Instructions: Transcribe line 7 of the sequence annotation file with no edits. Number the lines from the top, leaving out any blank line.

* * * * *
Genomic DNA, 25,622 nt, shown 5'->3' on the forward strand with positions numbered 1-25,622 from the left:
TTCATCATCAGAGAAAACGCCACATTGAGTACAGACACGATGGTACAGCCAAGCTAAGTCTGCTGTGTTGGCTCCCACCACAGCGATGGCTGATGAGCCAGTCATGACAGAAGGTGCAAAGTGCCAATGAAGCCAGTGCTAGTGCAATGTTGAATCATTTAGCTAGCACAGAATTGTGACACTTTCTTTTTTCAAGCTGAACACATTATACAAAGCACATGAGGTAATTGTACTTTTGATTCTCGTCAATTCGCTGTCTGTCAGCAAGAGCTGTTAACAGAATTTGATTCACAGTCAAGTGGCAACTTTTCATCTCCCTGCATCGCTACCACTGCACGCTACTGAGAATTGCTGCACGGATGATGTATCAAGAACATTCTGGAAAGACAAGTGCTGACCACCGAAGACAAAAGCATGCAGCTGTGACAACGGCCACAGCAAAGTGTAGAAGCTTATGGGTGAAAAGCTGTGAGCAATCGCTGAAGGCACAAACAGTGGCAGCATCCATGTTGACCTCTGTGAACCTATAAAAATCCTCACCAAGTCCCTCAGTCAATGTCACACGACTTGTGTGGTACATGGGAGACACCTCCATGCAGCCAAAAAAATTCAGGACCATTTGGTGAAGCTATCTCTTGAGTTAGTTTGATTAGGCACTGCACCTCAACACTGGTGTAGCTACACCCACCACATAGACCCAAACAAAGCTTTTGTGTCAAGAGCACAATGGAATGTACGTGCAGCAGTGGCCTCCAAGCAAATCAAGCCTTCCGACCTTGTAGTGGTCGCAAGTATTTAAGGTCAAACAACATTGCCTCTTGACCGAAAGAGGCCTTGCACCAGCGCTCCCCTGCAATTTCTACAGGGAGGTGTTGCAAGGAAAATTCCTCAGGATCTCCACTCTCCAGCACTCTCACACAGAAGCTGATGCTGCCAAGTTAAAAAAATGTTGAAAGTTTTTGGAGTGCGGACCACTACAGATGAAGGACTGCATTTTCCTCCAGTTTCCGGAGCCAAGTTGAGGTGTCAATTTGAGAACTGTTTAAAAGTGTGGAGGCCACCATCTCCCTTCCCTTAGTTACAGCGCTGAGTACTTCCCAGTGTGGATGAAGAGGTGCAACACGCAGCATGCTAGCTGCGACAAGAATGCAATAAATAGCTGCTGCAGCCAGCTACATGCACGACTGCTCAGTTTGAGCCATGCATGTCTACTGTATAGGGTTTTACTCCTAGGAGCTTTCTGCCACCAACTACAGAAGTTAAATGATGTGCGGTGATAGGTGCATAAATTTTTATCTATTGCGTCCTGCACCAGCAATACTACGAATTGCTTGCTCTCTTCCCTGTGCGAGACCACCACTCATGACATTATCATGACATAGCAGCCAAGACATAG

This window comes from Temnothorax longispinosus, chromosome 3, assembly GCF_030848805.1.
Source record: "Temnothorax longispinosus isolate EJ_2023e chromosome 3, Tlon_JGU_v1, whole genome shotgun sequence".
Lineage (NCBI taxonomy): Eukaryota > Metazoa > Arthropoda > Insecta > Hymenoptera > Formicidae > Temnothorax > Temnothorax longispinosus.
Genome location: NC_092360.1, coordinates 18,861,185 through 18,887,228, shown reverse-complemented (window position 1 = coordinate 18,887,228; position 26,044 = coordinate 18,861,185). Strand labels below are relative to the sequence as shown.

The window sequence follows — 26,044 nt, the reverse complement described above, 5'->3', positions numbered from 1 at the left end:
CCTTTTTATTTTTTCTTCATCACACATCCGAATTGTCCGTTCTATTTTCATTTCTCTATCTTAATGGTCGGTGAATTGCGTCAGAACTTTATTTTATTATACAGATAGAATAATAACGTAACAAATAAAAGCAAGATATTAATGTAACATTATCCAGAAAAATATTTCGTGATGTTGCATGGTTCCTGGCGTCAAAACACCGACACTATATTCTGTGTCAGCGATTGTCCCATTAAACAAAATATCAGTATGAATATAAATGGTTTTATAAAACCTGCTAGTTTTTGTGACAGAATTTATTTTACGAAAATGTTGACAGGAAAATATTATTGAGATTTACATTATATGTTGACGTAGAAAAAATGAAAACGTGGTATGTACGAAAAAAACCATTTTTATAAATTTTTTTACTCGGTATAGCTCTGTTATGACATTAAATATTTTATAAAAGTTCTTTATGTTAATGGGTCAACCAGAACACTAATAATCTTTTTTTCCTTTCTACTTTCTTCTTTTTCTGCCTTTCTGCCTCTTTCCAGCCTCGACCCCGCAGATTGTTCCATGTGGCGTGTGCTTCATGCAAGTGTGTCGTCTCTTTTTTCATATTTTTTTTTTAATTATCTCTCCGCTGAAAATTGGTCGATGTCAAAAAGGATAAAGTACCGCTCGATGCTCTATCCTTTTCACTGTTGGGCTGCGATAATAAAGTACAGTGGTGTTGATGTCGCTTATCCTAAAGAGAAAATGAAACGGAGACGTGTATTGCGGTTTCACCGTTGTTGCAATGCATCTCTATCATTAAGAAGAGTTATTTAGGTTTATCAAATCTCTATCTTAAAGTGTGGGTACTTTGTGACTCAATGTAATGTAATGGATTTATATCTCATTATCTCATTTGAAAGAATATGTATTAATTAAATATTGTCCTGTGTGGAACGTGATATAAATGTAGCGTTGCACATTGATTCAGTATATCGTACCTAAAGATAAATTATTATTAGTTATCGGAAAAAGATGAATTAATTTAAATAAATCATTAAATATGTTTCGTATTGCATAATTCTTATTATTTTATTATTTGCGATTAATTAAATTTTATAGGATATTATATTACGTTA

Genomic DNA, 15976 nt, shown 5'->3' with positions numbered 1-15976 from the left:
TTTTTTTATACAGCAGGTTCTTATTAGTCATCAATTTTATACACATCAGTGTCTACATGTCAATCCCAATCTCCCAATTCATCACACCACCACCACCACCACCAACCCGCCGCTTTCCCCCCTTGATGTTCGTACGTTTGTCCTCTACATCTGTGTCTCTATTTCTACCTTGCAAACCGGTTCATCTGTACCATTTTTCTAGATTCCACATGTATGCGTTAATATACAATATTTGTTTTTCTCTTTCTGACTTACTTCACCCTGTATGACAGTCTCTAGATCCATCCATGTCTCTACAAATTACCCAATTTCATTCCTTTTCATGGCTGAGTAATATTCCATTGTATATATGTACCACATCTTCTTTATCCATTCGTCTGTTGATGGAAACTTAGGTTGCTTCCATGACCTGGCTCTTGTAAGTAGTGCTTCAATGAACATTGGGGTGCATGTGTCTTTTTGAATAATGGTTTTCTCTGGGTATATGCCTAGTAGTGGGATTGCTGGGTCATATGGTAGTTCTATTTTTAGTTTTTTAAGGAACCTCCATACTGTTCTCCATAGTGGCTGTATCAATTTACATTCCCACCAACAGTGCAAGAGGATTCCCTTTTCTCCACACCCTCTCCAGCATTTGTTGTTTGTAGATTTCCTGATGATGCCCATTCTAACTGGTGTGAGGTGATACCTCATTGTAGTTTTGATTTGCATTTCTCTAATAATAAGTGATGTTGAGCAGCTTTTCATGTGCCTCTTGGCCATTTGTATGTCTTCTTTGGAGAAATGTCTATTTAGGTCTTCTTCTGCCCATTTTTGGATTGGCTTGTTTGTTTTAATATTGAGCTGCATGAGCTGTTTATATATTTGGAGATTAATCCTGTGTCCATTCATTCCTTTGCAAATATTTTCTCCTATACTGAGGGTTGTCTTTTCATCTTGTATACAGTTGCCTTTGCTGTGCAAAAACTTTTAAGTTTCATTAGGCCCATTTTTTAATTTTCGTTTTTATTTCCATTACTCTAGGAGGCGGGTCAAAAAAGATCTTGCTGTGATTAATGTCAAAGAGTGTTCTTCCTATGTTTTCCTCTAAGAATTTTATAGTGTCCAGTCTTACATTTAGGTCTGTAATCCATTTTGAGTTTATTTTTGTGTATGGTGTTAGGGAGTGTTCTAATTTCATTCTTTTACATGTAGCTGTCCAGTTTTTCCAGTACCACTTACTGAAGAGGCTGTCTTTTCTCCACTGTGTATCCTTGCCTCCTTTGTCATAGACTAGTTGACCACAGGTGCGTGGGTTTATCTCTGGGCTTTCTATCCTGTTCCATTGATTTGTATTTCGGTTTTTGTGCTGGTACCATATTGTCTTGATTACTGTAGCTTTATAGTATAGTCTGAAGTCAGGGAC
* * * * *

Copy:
The window sequence follows — 26,044 nt, the reverse complement described above, 5'->3', positions numbered from 1 at the left end: